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Dear Friends,

Curiosity is one of the core principles that guides our work at the John Templeton Foundation. How can we live meaningful and purposeful lives? How does our social context inform decisions that we make or the way we interact with each other? How does basic science research contribute to human flourishing – even when it takes years to get results or to transform our understanding?

These questions drive our curiosity because they focus on the role that humans play in making the world a better place.

This year, perhaps more than others in recent memory, reminded us why we ask these questions. We faced a pandemic that chased us into our homes, shut down the global economy, and challenged our medical capabilities. However, consider the response. Medical workers from around the globe rushed to virus hot spots. Vaccine development began immediately. Some companies pivoted to producing new products and others responded to the supply chain shock by adjusting delivery schedules. Individual people made the choice to fight the coronavirus by staying home, wearing masks, and respecting government mandates and similar guidelines.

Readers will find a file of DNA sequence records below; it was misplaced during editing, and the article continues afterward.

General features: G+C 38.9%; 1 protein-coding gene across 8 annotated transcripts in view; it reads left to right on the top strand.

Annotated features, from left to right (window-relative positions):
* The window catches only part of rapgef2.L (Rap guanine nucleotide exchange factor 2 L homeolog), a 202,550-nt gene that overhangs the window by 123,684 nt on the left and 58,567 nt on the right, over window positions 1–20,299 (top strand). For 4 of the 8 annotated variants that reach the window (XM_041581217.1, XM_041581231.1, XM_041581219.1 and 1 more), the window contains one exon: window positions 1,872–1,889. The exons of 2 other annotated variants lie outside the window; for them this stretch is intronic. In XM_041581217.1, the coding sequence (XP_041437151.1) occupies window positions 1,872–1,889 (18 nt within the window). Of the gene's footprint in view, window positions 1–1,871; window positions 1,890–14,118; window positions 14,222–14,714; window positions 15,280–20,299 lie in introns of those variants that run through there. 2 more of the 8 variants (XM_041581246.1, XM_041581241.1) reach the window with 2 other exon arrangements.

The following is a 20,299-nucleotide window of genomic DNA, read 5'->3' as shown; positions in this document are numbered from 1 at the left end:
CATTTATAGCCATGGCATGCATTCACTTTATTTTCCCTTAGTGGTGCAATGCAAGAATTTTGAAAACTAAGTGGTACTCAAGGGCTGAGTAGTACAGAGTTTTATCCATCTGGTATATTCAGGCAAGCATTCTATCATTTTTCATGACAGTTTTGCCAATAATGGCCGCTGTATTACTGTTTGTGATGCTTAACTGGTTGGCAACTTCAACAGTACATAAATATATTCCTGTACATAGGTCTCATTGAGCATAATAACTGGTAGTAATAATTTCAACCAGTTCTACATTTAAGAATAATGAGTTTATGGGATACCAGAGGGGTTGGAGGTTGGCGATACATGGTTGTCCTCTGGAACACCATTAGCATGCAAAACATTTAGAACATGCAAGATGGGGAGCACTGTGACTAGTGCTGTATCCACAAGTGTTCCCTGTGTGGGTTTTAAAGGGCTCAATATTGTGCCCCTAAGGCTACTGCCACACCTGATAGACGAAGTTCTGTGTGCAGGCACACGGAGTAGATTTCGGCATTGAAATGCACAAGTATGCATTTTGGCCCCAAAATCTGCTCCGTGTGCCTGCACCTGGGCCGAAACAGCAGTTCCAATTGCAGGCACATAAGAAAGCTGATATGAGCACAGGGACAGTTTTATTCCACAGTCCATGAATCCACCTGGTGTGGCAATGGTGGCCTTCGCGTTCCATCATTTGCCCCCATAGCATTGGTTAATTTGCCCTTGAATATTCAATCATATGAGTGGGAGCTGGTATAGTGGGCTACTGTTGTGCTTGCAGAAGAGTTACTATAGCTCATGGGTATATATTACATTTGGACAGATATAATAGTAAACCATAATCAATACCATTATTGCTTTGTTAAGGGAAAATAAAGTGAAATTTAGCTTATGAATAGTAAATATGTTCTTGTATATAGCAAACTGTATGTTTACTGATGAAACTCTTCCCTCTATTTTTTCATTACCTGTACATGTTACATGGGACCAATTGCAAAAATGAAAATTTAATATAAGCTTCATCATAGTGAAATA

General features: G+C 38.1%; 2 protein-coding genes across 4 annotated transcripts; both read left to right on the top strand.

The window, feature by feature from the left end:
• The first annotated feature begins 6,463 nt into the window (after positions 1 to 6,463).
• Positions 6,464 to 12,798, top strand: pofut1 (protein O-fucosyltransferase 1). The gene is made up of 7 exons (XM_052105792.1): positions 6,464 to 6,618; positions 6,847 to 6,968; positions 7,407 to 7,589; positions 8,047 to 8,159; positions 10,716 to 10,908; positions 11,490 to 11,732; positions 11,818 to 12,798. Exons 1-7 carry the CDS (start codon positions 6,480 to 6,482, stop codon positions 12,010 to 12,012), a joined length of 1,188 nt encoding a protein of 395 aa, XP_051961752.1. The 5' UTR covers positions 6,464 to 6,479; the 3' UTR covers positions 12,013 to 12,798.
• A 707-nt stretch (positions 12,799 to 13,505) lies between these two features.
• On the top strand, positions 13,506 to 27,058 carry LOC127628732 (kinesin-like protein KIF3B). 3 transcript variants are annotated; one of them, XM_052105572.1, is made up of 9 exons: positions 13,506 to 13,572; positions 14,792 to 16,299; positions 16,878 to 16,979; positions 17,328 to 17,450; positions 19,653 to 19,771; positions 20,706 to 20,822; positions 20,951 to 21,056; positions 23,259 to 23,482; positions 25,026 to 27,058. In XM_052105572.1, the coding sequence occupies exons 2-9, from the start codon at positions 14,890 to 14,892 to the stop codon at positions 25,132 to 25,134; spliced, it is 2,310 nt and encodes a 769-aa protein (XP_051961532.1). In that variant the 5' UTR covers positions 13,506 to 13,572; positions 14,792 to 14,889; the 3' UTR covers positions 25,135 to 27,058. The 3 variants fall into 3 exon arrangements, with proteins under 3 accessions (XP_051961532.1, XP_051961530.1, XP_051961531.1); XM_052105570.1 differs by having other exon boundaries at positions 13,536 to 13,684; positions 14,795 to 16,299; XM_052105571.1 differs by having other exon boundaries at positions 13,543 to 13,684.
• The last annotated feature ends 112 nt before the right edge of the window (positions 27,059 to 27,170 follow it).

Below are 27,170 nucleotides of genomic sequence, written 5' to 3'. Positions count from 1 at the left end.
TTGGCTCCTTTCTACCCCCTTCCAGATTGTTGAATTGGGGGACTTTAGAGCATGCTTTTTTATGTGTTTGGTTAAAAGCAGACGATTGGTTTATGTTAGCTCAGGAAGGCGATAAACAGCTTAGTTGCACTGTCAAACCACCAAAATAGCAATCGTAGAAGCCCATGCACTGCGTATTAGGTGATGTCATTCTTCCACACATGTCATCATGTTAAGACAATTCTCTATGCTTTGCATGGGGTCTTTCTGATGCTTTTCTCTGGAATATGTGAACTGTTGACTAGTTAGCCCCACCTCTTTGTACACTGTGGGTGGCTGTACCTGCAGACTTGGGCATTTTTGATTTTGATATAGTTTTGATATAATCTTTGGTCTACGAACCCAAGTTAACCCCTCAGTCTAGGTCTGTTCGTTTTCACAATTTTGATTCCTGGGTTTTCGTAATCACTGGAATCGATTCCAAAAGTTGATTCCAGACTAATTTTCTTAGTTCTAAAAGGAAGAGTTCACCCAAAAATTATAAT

In short, while we have faced a devastating loss of life and economic well-being, we have also witnessed humankind’s capacity to mitigate, to adapt, and to transform.

At the end of 2020, we have multiple coronavirus vaccines approved for the public and a network of suppliers, officials, and providers who are preparing the way for the delivery of the vaccine.

This is truly remarkable.

As we walk into 2021, we at the John Templeton Foundation will continue asking our Big Questions about life’s purposes and human flourishing. Once the world addresses the physiological aspect of the coronavirus, we will confront the psychological impact, and we will once again look to scientific experts, practitioners, public servants, and individual citizens to help the world recover.

In Man’s Search for Meaning, Viktor Frankl wrote about his experiences in a concentration camp. “It did not really matter what we expected from life, but rather what life expected from us…Life ultimately means taking responsibility to find the right answer to its problems and to fulfill the task which it constantly sets for each individual.”

What tasks will be required of us in 2021? How will humans overcome the physical, social, and spiritual challenges we faced in 2020? How will basic science research help us be better prepared for the next pandemic? How do we support those who have lost so much? What can we contribute to the betterment of the human condition? These are the kinds of questions that will animate our work in 2021 and beyond.

On behalf of all of us at the John Templeton Foundation, I want to extend my deep wishes for a healthy and hopeful holiday season. I hope you enter into 2021 with a renewed commitment to exploring questions and to advancing human flourishing. We are ready to do that work with you.

With gratitude,

Heather Templeton Dill
President, John Templeton Foundation